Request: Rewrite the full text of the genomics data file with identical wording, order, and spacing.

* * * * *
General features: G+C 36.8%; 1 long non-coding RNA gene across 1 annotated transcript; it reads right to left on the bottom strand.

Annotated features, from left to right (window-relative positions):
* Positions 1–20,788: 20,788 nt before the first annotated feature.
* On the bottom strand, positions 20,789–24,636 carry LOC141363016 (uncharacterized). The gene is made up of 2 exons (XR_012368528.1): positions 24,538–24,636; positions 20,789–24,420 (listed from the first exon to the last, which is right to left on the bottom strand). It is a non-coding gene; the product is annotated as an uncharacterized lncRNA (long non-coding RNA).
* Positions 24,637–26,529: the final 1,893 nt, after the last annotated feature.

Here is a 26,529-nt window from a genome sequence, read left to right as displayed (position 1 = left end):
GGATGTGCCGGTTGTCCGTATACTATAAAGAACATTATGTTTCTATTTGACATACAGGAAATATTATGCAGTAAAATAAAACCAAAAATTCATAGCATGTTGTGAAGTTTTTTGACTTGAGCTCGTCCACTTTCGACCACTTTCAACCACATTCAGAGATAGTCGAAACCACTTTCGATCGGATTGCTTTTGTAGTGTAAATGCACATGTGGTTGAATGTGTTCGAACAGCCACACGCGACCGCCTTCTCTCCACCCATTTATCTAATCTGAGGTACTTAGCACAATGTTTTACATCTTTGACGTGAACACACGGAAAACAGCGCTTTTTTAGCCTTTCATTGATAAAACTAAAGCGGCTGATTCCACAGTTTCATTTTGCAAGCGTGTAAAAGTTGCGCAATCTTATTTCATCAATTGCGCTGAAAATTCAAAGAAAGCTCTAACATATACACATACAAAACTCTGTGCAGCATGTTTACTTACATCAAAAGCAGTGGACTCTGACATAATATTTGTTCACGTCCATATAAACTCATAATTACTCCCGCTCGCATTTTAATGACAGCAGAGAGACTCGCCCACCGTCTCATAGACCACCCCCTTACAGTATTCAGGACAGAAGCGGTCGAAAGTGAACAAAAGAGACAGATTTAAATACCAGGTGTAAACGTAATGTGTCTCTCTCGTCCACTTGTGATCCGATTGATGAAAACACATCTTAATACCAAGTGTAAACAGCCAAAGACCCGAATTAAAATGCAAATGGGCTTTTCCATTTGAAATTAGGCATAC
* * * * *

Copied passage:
General features: G+C 36.8%; 1 long non-coding RNA gene across 1 annotated transcript; it reads right to left on the bottom strand.

Annotated features, from left to right (window-relative positions):
* Positions 1–20,788: 20,788 nt before the first annotated feature.
* On the bottom strand, positions 20,789–24,636 carry LOC141363016 (uncharacterized). The gene is made up of 2 exons (XR_012368528.1): positions 24,538–24,636; positions 20,789–24,420 (listed from the first exon to the last, which is right to left on the bottom strand). It is a non-coding gene; the product is annotated as an uncharacterized lncRNA (long non-coding RNA).
* Positions 24,637–26,529: the final 1,893 nt, after the last annotated feature.

Here is a 26,529-nt window from a genome sequence, read left to right as displayed (position 1 = left end):
GGATGTGCCGGTTGTCCGTATACTATAAAGAACATTATGTTTCTATTTGACATACAGGAAATATTATGCAGTAAAATAAAACCAAAAATTCATAGCATGTTGTGAAGTTTTTTGACTTGAGCTCGTCCACTTTCGACCACTTTCAACCACATTCAGAGATAGTCGAAACCACTTTCGATCGGATTGCTTTTGTAGTGTAAATGCACATGTGGTTGAATGTGTTCGAACAGCCACACGCGACCGCCTTCTCTCCACCCATTTATCTAATCTGAGGTACTTAGCACAATGTTTTACATCTTTGACGTGAACACACGGAAAACAGCGCTTTTTTAGCCTTTCATTGATAAAACTAAAGCGGCTGATTCCACAGTTTCATTTTGCAAGCGTGTAAAAGTTGCGCAATCTTATTTCATCAATTGCGCTGAAAATTCAAAGAAAGCTCTAACATATACACATACAAAACTCTGTGCAGCATGTTTACTTACATCAAAAGCAGTGGACTCTGACATAATATTTGTTCACGTCCATATAAACTCATAATTACTCCCGCTCGCATTTTAATGACAGCAGAGAGACTCGCCCACCGTCTCATAGACCACCCCCTTACAGTATTCAGGACAGAAGCGGTCGAAAGTGAACAAAAGAGACAGATTTAAATACCAGGTGTAAACGTAATGTGTCTCTCTCGTCCACTTGTGATCCGATTGATGAAAACACATCTTAATACCAAGTGTAAACAGCCAAAGACCCGAATTAAAATGCAAATGGGCTTTTCCATTTGAAATTAGGCATAC